• Law School

    Summer Series: Learning from the Past

    Our Summer Series continues! This series highlights different Latina students and law grads as they embark in their summer jobs and/or bar prep all across the country. We hope to provide a variety of work experiences, options for a healthy work-life balance, and general motivation through different guest contributors to help you to take charge of your summer and professional goals!  Today, Linette, a rising 2L in California, describes how she’s using lessons learned from her internship last summer to start her current children’s rights focused internship on the right foot!   Before starting law school, I had a lot of fears and insecurities about my abilities. I had heard “horror” stories of people having…

  • Law School

    Why is Law School Terrible?

    In college I attended a conference where a student discussed how he was finishing his 1L year. And he made the joke almost all law students have made since the invention of law school, which was DON’T GO! And everyone laughed, but I remember the guy’s eyes flashing  with a glint of a little desperation, but then he smiled again and said he was joking. But was he? Are we just joking when we tell people not to go? Why is law school so horrible that we dissuade others from attending? I’ve covered before why the advice for most people to not attend law school doesn’t really apply to Latinas.…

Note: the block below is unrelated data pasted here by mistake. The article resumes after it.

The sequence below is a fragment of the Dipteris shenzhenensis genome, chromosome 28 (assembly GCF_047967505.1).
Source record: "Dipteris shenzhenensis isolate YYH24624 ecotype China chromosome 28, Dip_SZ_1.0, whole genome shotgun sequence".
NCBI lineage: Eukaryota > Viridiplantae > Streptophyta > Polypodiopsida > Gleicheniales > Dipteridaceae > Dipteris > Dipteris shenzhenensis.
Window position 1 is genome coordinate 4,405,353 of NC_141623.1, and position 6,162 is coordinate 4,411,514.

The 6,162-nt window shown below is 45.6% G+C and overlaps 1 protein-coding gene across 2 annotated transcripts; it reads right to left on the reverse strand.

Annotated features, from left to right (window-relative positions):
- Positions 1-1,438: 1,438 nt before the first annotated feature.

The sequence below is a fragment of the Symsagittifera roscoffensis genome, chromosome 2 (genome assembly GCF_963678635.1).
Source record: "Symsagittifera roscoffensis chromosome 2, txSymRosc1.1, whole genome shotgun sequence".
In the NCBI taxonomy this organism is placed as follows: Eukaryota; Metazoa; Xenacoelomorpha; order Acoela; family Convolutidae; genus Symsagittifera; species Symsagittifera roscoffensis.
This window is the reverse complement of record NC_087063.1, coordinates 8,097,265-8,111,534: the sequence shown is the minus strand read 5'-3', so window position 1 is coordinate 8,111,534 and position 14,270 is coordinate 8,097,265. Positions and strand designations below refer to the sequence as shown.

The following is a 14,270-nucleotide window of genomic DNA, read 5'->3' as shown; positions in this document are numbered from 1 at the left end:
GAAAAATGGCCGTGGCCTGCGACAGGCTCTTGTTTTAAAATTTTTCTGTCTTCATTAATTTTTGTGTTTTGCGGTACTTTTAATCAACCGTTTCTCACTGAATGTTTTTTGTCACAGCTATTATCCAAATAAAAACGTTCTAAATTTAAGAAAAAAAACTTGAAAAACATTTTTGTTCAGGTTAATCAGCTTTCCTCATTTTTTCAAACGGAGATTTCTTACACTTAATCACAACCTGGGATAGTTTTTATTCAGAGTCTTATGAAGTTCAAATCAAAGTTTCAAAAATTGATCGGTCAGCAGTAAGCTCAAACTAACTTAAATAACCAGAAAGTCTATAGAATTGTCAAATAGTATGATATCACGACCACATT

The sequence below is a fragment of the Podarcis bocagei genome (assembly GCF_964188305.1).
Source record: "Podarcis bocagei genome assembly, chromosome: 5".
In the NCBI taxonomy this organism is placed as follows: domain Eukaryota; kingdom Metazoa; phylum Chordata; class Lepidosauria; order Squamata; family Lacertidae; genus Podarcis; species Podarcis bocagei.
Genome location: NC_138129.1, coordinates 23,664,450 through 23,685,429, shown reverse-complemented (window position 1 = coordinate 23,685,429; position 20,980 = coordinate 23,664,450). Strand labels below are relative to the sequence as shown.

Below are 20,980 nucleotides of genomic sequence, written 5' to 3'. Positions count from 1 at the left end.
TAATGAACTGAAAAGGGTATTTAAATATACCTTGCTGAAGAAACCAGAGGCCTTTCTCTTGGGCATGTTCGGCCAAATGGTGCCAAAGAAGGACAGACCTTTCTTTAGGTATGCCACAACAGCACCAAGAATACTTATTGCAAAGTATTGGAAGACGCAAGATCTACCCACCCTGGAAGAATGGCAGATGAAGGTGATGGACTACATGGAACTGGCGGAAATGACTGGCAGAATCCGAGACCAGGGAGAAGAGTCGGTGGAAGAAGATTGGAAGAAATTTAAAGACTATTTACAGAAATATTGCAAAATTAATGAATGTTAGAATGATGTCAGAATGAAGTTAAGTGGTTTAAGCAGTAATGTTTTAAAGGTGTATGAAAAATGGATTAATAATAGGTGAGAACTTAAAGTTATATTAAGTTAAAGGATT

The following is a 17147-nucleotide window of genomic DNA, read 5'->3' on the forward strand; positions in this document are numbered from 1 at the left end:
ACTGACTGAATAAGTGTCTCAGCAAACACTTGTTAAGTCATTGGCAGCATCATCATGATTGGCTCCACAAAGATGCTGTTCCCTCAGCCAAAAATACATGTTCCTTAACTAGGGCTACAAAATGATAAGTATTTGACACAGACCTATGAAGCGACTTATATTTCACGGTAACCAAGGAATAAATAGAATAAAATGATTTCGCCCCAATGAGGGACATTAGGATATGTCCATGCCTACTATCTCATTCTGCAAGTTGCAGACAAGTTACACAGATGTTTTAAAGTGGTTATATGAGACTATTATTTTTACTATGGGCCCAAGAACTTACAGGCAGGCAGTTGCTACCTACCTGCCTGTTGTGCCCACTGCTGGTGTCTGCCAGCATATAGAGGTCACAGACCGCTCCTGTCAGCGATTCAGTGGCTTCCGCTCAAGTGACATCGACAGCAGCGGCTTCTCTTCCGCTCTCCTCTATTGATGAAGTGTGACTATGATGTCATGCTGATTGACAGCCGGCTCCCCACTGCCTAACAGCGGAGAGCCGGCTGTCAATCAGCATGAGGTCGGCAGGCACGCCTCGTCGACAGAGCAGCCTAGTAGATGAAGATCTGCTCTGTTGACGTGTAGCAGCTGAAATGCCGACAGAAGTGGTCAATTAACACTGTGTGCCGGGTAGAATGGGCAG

• Legal Practice,  Work Life Balance

    Value Your Time: Learning to Say No

    Learning to value your time is a skill. When you’re new to the profession you may add too much to your plate because you want to impress the higher-ups, or you want experience, or you just don’t know if you can really say no. I totally get that it’s not easy to recognize when some opportunities are just not right for you. But not knowing when to say no (even as a student) can lead to you wasting your time, feeling demoralized, and neglecting other, more important, projects. I learned this the hard way when I was a 3L: My law school had a pretty prestigious trial advocacy fellowship (that…

  • Legal Practice

    What If I Don’t Like My Intern?